I struggled immensely one evening to find a tutorial out there that worked for me, on how to debug PHP applications running over MAMP, using the PHP Storm IDE. After absorbing bits and pieces from other guides, what really made it click for me, was reading the official xdebug documentation, where they provide a diagram of how the debugging components communicate, and what some of the xdebug settings mean.
To point out… it doesn’t really matter that the PHP server in this scenario is MAMP, this configuration will work for any ‘remote’ PHP server. I put remote within inverted commas, because the server is actually running on my local machine, but is considered remote for the implementation.
What I had going on as my dev environment (but don’t let the exact details put you off, as the flow should be the same):
- MAMP 3.5, free version, running PHP 5.6.10 (did someone say PHP 7 was out?)
- Mac 10.10.5 (OS X Yosemite)
- PHPStorm (tested on 7.1.3 and 8.0.3)
Without further ado, let’s begin this winning guide, which by the way, was surprisingly straight forward to get working.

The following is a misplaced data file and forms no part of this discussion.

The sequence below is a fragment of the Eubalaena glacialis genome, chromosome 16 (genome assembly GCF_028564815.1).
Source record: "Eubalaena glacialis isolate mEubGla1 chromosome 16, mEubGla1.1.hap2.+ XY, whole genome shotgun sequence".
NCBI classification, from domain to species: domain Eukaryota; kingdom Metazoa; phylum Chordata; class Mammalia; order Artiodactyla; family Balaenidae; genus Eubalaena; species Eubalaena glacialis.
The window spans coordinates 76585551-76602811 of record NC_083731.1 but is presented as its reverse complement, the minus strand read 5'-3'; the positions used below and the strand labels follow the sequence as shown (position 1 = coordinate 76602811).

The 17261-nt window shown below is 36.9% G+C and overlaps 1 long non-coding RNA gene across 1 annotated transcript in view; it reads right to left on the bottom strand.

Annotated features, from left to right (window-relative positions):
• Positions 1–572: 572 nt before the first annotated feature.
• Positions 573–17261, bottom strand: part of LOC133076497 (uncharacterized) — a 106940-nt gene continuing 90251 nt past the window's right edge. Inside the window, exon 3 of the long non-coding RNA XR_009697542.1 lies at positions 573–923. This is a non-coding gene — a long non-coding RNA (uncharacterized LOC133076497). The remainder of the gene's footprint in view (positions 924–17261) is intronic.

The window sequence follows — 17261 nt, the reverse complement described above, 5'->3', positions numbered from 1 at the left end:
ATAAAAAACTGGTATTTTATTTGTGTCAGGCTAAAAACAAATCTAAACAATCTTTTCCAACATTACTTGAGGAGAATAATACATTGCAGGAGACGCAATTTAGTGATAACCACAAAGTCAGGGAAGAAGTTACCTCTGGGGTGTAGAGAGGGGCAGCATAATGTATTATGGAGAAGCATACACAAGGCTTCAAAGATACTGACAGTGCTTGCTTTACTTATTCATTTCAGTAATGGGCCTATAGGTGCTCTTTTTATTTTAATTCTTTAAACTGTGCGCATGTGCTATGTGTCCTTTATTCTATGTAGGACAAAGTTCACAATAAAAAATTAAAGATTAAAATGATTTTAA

Setting MAMP up with xdebug
Xdebug is the life and soul of this debugging party – it’s a Zend Engine PHP extension that enables the debugging of PHP, as well as PHP profiling and other useful things.
Luckily for us, MAMP already comes with the xdebug extension out of the box, so we don’t need to bother installing it ourselves, we just need to make sure it’s enabled. We also need to ensure some xdebug settings are configured correctly. Let’s do both of these tasks at the same time!
Find out what version of PHP MAMP is running (Preferences > PHP):
As mentioned before, that’s version 5.6.10 for me. It’s important that we know what version is running, because we need to edit the active
php.ini config file. The PHP config file I’ll be editing is at
php.ini for editing, and search for
xdebug. There should be a setting that includes the xdebug Zend Extension, but it may be commented out. Ensure it’s uncommented, and also add some xdebug settings, giving you something that looks like this:
[xdebug] zend_extension="/Applications/MAMP/bin/php/php5.6.10/lib/php/extensions/no-debug-non-zts-20131226/xdebug.so" xdebug.remote_enable=1 xdebug.remote_host=127.0.0.1 xdebug.remote_port=9000 xdebug.idekey=PHPSTORM
Breakdown of PHP config settings:
zend_extension– make sure this value is the file path that points to the relevant xdebug module running for your PHP version in MAMP
xdebug.remote_enable=1– we are going to be setting up a remote debugging session, so make sure it’s enabled
xdebug.remote_host=127.0.0.1– Xdebug acts as the client, and the IDE (PHPStorm) is going to act as the server. This means that the remote host of the server is where the IDE is running, which will (probably) be localhost for you, i.e. the same machine